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Published: Jun 14, 2023 5 min read
Illustration of a person with retirement thoughts following him everywhere
Rangely García for Money

From shrinking Social Security benefits and longer lifespans to macroeconomic factors like inflation, Americans have plenty to worry about when it comes to planning their retirements.

New analysis, however, suggests many people should actually be more worried than they are about their retirement preparedness.

The National Retirement Risk Index (NRRI) report from the Center for Retirement Research at Boston College found that over a quarter of U.S. households overestimate their ability to maintain their lifestyles in retirement, especially those with higher incomes.

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What the data says

  • Most households assessed in the NRRI have a pretty accurate idea of whether they’re retirement ready: 40% are on track for retirement and reported as such, and 20% are in danger of not being prepared for retirement and know it. The remaining 40% are either “not worried enough” or “too worried.”
  • While the NRRI predicts that nearly half of households are at risk of not having enough money for retirement, only about a third self-reported being at risk.
  • Comparing the self-assessment data to the NRRI’s predictions, 28% of households overall think they’re not at risk of being financially unprepared for retirement even though the index predicts they are.
  • While the NRRI found that households across income levels underestimate their level of risk in relation to retirement preparedness, wealthier households were the most likely to be “not worried enough.” Almost a third (32%) of high-income households fell into this category, compared to 26% for both middle- and low-income households.
  • “Those ‘not worried enough’ are more likely to have higher incomes and may misjudge how much their assets can provide,” the report says.
  • Another 15%, meanwhile, are “too worried,” believing they will not have enough for retirement even though the index predicts that they’re on track. Lower-income households were the more likely to fall into this category.

Who should be more worried about retirement?

What characteristics made households more likely to be “not worried enough” about retirement? Researchers used a variety of factors to explain the likelihood of households ending up in a given category, like retirement plan participation, retirement savings, property ownership and more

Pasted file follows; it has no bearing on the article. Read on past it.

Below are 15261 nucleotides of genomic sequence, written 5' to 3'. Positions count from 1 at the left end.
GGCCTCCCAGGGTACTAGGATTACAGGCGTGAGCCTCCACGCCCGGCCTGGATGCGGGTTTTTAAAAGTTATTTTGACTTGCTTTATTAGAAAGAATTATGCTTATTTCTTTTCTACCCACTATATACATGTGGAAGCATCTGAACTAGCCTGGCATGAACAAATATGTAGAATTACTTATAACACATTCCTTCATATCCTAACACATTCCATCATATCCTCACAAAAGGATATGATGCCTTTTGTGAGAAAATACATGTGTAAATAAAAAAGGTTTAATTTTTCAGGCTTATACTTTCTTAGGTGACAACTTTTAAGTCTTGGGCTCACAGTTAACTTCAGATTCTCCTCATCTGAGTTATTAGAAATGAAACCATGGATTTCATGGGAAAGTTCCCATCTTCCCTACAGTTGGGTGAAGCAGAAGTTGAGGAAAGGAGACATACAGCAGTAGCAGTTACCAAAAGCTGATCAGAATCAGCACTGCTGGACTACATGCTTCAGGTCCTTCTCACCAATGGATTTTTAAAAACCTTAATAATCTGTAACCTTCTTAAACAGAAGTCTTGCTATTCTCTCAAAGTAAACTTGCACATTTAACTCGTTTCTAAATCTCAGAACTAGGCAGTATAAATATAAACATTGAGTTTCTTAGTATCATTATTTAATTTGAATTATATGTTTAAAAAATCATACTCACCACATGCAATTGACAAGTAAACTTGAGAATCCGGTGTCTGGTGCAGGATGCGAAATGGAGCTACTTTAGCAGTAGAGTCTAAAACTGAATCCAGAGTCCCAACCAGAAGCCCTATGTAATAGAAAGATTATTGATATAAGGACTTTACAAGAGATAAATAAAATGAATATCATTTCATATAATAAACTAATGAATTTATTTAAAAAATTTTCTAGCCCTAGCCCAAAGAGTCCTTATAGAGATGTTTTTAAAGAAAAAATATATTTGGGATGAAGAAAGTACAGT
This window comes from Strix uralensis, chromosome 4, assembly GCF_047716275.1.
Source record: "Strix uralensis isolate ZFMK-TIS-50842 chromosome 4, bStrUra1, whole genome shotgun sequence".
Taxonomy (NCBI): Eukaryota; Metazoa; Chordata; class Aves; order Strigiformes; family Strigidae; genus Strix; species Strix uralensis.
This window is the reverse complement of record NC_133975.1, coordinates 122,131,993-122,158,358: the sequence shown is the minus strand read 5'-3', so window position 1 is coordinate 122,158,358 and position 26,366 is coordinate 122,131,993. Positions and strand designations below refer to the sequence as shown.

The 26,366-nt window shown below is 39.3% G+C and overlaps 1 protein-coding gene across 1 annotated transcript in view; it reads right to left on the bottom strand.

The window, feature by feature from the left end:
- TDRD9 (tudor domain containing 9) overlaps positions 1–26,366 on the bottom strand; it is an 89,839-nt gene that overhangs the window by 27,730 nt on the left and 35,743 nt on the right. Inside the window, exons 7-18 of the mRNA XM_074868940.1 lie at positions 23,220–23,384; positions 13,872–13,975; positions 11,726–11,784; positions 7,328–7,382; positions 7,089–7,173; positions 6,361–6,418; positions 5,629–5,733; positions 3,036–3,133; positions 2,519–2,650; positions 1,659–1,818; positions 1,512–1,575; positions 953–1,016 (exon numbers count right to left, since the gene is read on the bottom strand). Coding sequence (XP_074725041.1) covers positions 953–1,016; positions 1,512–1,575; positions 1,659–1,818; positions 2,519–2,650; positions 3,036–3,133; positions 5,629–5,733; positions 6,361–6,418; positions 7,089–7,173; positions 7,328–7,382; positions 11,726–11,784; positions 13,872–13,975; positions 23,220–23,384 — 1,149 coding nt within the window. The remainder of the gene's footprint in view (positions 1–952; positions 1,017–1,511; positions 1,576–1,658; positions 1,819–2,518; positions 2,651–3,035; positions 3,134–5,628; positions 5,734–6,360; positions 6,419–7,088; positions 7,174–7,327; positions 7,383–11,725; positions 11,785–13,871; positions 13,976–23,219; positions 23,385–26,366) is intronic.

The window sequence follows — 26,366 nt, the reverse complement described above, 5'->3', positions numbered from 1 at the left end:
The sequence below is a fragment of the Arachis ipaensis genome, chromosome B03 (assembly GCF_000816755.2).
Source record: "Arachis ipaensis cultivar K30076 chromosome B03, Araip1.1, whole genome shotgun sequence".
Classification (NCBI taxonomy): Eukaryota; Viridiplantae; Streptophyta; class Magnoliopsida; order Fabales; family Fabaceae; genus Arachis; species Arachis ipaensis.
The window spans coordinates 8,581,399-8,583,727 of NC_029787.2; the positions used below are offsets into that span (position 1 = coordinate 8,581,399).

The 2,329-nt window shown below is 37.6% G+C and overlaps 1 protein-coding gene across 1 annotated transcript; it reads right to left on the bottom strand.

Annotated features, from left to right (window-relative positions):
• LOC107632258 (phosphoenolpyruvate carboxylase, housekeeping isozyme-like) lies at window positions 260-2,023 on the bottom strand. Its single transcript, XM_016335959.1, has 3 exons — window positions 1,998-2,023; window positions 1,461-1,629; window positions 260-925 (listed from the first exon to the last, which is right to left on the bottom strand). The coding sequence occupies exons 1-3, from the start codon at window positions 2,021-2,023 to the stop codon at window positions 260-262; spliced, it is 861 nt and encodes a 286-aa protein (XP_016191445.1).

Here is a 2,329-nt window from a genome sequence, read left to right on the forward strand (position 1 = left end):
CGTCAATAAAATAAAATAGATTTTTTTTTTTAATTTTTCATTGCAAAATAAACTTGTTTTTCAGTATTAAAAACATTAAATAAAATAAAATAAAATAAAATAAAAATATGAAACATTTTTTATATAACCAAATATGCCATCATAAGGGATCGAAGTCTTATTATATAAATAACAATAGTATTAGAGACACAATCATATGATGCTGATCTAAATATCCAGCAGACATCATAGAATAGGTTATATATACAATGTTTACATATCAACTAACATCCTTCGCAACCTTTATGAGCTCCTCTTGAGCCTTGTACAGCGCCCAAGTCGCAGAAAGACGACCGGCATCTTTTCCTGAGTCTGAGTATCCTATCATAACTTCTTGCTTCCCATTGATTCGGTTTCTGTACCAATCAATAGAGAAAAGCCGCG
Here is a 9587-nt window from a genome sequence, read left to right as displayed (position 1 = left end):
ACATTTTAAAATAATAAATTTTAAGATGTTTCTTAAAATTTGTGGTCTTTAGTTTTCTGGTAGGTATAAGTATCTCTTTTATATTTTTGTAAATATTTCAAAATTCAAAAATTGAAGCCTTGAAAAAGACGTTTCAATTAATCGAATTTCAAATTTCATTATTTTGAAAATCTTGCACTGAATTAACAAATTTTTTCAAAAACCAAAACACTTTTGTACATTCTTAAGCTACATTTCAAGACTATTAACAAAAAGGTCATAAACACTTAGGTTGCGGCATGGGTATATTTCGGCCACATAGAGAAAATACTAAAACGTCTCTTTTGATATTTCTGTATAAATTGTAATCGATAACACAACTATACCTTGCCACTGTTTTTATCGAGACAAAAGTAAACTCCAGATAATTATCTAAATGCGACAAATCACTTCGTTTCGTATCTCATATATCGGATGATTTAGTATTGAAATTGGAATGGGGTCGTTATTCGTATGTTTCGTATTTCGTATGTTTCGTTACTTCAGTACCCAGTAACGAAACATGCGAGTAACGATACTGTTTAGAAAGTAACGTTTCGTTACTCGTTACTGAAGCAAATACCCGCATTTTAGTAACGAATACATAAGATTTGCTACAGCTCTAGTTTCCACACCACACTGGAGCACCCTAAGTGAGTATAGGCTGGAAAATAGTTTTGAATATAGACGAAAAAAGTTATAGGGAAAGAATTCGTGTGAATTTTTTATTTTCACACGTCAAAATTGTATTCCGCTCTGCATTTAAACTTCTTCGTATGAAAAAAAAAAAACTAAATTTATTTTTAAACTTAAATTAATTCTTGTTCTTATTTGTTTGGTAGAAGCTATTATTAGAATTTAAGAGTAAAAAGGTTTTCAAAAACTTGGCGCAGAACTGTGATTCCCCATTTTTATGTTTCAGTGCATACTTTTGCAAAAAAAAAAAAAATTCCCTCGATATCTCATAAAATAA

Households that fell into the “not worried enough” category tended to have higher debt-to-asset ratios and lower asset balances in 401(k)s and other defined contribution plans. Two-earner households with only one saver were also more likely to be “not worried enough.”

The analysis found that “too worried” households were not aware of how much income they’ll have in retirement and may have less confidence in asset markets. Other characteristics that made households more likely to be “too worried” include owning a home, increased risk aversion, being married with one earner and low self-reported financial knowledge.

“Households that are not worried enough about their retirement income may not save enough even if they have the opportunity; households that are too worried may unnecessarily sacrifice their pre-retirement standard of living,” the report says.

Retirement preparedness: How to NRRI is calculated

The NRRI measures the percentage of working households at risk of being financially unprepared for retirement using data from the Federal Reserve's Survey of Consumer Finances, which was last conducted in 2019.

The survey asks individual households to rate the adequacy of their expected retirement income from one to five, with one being “totally inadequate,” three being “enough to maintain living standards” and five being “very satisfactory.” Households that answer one or two consider themselves “at risk.”

The index then predicts actual retirement readiness across income groups — low, middle and high — based on expected household retirement assets reported in the survey, including Social Security, household wealth, pensions, home value and company-sponsored retirement accounts like 401(k)s.

The income groups are defined by marital status and age, according to a spokesperson for the Center for Retirement Research. Married households ages 45 to 47 with median incomes of $50,000, $110,000 and $248,000 are considered low, middle, and high income, respectively.

Keep in mind that the index defines "at-risk" differently across the income groups. For low-income earners, "at risk" means not be able to cover the cost of basic necessities in retirement, while higher-income households that are at-risk may just have to lower their expectations for their lifestyle in retirement.

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